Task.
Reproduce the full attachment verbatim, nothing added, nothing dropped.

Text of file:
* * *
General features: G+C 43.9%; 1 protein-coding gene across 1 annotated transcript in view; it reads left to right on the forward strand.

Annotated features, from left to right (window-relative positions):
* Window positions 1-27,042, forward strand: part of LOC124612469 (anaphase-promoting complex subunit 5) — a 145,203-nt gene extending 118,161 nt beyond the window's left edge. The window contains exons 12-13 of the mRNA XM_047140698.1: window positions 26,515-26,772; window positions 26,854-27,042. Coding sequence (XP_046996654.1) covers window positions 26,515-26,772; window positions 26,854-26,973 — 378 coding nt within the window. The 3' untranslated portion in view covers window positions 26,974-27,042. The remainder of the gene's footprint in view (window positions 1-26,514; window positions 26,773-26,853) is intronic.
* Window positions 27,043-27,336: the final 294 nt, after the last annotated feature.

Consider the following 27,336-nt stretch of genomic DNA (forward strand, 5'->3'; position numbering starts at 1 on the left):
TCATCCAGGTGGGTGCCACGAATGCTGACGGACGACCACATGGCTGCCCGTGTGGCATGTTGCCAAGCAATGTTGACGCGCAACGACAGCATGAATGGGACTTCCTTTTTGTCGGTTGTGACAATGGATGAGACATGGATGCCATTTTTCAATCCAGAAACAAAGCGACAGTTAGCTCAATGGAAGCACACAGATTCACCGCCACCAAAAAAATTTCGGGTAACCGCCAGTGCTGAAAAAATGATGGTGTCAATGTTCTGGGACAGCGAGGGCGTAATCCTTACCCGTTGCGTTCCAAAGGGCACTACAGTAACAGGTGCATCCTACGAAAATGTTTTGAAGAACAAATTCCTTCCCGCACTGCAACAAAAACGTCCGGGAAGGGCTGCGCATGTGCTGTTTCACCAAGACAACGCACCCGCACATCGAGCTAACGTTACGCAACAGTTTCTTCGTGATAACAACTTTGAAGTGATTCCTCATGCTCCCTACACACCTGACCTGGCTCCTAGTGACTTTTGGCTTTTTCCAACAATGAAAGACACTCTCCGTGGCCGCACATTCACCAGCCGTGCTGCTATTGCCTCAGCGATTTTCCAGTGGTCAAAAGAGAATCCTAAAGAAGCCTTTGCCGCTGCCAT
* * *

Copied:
General features: G+C 43.9%; 1 protein-coding gene across 1 annotated transcript in view; it reads left to right on the forward strand.

Annotated features, from left to right (window-relative positions):
* Window positions 1-27,042, forward strand: part of LOC124612469 (anaphase-promoting complex subunit 5) — a 145,203-nt gene extending 118,161 nt beyond the window's left edge. The window contains exons 12-13 of the mRNA XM_047140698.1: window positions 26,515-26,772; window positions 26,854-27,042. Coding sequence (XP_046996654.1) covers window positions 26,515-26,772; window positions 26,854-26,973 — 378 coding nt within the window. The 3' untranslated portion in view covers window positions 26,974-27,042. The remainder of the gene's footprint in view (window positions 1-26,514; window positions 26,773-26,853) is intronic.
* Window positions 27,043-27,336: the final 294 nt, after the last annotated feature.

Consider the following 27,336-nt stretch of genomic DNA (forward strand, 5'->3'; position numbering starts at 1 on the left):
TCATCCAGGTGGGTGCCACGAATGCTGACGGACGACCACATGGCTGCCCGTGTGGCATGTTGCCAAGCAATGTTGACGCGCAACGACAGCATGAATGGGACTTCCTTTTTGTCGGTTGTGACAATGGATGAGACATGGATGCCATTTTTCAATCCAGAAACAAAGCGACAGTTAGCTCAATGGAAGCACACAGATTCACCGCCACCAAAAAAATTTCGGGTAACCGCCAGTGCTGAAAAAATGATGGTGTCAATGTTCTGGGACAGCGAGGGCGTAATCCTTACCCGTTGCGTTCCAAAGGGCACTACAGTAACAGGTGCATCCTACGAAAATGTTTTGAAGAACAAATTCCTTCCCGCACTGCAACAAAAACGTCCGGGAAGGGCTGCGCATGTGCTGTTTCACCAAGACAACGCACCCGCACATCGAGCTAACGTTACGCAACAGTTTCTTCGTGATAACAACTTTGAAGTGATTCCTCATGCTCCCTACACACCTGACCTGGCTCCTAGTGACTTTTGGCTTTTTCCAACAATGAAAGACACTCTCCGTGGCCGCACATTCACCAGCCGTGCTGCTATTGCCTCAGCGATTTTCCAGTGGTCAAAAGAGAATCCTAAAGAAGCCTTTGCCGCTGCCAT